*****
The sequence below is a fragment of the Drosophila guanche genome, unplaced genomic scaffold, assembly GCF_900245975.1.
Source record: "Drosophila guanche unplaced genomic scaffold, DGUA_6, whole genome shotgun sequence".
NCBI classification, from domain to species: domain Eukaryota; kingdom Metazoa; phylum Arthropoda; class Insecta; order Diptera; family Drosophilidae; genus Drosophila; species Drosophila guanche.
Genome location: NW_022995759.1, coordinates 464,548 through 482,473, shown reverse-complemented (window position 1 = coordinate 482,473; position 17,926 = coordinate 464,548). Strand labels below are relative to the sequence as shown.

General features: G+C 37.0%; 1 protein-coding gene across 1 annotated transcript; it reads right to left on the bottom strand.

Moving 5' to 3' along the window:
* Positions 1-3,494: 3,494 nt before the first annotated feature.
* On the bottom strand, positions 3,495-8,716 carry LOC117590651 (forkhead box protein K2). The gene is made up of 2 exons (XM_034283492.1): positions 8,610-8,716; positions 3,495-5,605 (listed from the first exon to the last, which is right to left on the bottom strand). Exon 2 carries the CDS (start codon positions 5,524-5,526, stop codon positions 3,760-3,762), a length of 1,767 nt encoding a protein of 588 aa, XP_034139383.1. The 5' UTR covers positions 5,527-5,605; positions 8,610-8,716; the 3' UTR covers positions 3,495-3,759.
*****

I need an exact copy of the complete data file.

The sequence below is a fragment of the Drosophila guanche genome, unplaced genomic scaffold, assembly GCF_900245975.1.
Source record: "Drosophila guanche unplaced genomic scaffold, DGUA_6, whole genome shotgun sequence".
NCBI classification, from domain to species: domain Eukaryota; kingdom Metazoa; phylum Arthropoda; class Insecta; order Diptera; family Drosophilidae; genus Drosophila; species Drosophila guanche.
Genome location: NW_022995759.1, coordinates 464,548 through 482,473, shown reverse-complemented (window position 1 = coordinate 482,473; position 17,926 = coordinate 464,548). Strand labels below are relative to the sequence as shown.

General features: G+C 37.0%; 1 protein-coding gene across 1 annotated transcript; it reads right to left on the bottom strand.

Moving 5' to 3' along the window:
* Positions 1-3,494: 3,494 nt before the first annotated feature.
* On the bottom strand, positions 3,495-8,716 carry LOC117590651 (forkhead box protein K2). The gene is made up of 2 exons (XM_034283492.1): positions 8,610-8,716; positions 3,495-5,605 (listed from the first exon to the last, which is right to left on the bottom strand). Exon 2 carries the CDS (start codon positions 5,524-5,526, stop codon positions 3,760-3,762), a length of 1,767 nt encoding a protein of 588 aa, XP_034139383.1. The 5' UTR covers positions 5,527-5,605; positions 8,610-8,716; the 3' UTR covers positions 3,495-3,759.